The most valued traits in school are self-discipline, conscientiousness and the ability to comply with rules. The ability to disrupt the world or make extraordinary breakthroughs however requires NOT these traits. Why does breakthrough success elude the early achievers from making it finally in the game of life. Did they learn this simple but powerful thing!
Think of that brightest one in your class back in school or college. Did they change the world or achieve extraordinary success?
Umpteen number of studies from time to time throw up statistics to show that achievers of the highest grades in schools and colleges as a ratio of proportion of overall extraordinary achievers almost always is weighed in favour of those who did not have those fancy grades and did not walk away with a gold medal at the passing out graduation ceremonies.
In his new book “Barking Up the Wrong Tree,” Eric Barker explores the maxims we use to discuss success. He finds that just as nice guys don’t always finish last, valedictorians rarely become stand-out successes.
Not to be misled – by standards of ordinary success, they do well and find good lives but they do NOT achieve extraordinary success to become billionaires who change the world.
There was little debate that high school success predicted college success. Nearly 90 percent are now in professional careers with 40 percent in the highest tier jobs. They are reliable, consistent and well-adjusted, and by all measures the majority have good lives.
But how many of these number-one high school performers go on to change the world, run the world or impress the world?
The answer seems to be clear: zero
Many academically brightest are acknowledged (even by themselves) to be as not the smartest students in their class but simply the hardest workers. Smartness is restricted to delivering against a teacher expectation rather than true ‘imbibing’ of the knowledge.
In fact, research demonstrates that students who truly enjoy learning the most often struggle in school, trying to trade off attention given to subjects about which they’re truly passionate with the demands of their other distractions (read coursework). While intellectual students struggle with this tension, grade achievers excel.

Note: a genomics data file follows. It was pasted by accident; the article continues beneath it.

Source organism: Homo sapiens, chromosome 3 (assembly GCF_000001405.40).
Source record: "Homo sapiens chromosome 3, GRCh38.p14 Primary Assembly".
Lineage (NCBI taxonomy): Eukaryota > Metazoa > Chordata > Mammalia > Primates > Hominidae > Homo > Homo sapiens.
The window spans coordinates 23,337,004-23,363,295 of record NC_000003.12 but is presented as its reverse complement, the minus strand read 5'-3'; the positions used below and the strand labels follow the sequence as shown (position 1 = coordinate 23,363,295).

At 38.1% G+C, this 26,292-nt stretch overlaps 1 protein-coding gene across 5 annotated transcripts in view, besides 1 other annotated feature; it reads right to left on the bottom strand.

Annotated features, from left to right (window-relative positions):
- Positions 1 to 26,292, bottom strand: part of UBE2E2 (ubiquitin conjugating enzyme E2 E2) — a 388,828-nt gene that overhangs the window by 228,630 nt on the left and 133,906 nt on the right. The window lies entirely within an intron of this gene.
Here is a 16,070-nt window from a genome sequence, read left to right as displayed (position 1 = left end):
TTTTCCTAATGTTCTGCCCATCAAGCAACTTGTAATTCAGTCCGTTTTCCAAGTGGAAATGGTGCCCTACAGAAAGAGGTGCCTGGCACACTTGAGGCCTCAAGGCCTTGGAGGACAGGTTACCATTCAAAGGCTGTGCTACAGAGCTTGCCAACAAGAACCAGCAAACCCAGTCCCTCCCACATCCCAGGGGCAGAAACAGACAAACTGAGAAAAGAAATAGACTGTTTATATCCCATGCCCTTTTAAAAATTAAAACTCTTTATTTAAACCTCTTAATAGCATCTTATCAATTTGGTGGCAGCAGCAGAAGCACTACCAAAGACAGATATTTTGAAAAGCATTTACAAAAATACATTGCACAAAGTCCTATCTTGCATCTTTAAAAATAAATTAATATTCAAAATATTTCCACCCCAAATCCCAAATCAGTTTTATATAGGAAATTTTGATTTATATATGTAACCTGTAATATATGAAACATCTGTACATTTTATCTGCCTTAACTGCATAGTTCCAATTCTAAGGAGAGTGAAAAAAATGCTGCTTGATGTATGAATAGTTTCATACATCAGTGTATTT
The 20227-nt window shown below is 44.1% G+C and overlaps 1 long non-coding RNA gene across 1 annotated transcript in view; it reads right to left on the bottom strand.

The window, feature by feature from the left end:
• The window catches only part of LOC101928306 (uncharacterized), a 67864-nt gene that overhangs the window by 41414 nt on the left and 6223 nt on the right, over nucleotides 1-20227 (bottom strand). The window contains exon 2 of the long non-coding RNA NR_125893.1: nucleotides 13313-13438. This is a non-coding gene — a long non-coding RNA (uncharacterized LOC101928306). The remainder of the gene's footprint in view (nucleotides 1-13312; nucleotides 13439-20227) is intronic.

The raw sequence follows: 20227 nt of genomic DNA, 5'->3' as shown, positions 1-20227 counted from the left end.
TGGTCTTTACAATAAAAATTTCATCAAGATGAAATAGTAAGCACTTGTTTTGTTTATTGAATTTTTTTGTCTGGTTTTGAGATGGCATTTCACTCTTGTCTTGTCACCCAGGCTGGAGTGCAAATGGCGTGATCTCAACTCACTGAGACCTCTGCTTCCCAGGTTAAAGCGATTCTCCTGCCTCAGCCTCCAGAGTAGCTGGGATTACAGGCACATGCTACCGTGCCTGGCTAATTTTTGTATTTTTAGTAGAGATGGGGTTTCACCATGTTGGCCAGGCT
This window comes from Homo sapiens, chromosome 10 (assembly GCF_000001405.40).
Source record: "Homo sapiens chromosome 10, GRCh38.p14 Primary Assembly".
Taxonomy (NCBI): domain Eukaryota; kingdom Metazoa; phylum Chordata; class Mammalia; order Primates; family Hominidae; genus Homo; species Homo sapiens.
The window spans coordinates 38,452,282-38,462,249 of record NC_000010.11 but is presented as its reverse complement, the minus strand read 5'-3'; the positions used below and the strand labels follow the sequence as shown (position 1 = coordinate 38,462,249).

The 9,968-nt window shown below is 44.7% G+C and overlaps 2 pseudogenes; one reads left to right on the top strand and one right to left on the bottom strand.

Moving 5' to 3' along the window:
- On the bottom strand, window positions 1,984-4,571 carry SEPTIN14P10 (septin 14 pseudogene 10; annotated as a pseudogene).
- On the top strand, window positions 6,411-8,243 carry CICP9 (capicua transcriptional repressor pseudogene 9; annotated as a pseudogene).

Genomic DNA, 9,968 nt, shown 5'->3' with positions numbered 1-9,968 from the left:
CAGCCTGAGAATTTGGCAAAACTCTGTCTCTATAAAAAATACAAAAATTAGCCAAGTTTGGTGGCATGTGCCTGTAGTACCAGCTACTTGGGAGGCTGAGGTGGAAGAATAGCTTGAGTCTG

The education system thrives on and rewards (remember the class monitor/rep) developing ‘promising ones’ with a positive trait of ‘trying to please everyone’. It is also the key to failure.
“I can’t give you a sure-fire formula for success, but I can give you a formula for failure: try to please everybody all the time.” ― Herbert Bayard Swope.
The high-grade achievers make it their business to be the best. ‘Best’ in real life is a label. It’s something someone decides for you – the ‘educational institution’ in case of students. ‘Better’ is more personal which pushes you to embrace ‘highs and lows’ to find that unique attribute called ‘individuality’ as the key to success while the graduation ceremony sees hundreds of them in identical caps and gowns.
“A ship is safe in the harbour. But that is not what ships are built for.” John A Shedd.
While the schools produce the best and the brightest to go and change the world, the achievers forget to unlearn to challenge notions and embrace uncertainty. The one thing that stands out is the inability of these ‘brightlings’ to encounter and treat real life’s chaos as a part of the deal.
The ability to ‘shake things up’ is not a particularly well appreciated quality taught in schools.
“Anyone whose goal is ‘something higher’ must expect someday to suffer vertigo. What is vertigo? Fear of falling? No, Vertigo is something other than fear of falling. It is the voice of the emptiness below us which tempts and lures us, it is the desire to fall, against which, terrified, we defend ourselves.” ― Milan Kundera, The Unbearable Lightness of Being
Education system mostly is akin to a ‘control experiment’ in science. Lots of mediocre students thrive outside a ‘controlled’ scholastic environment.
In the school, rules rule life. In the messy game called life, Chaos rules everything!
That one thing that keeps these ‘lives of promise’ from making it as truly THE ONE therefore is Unlearning is as important at all points in life as learning. It is no different for you too.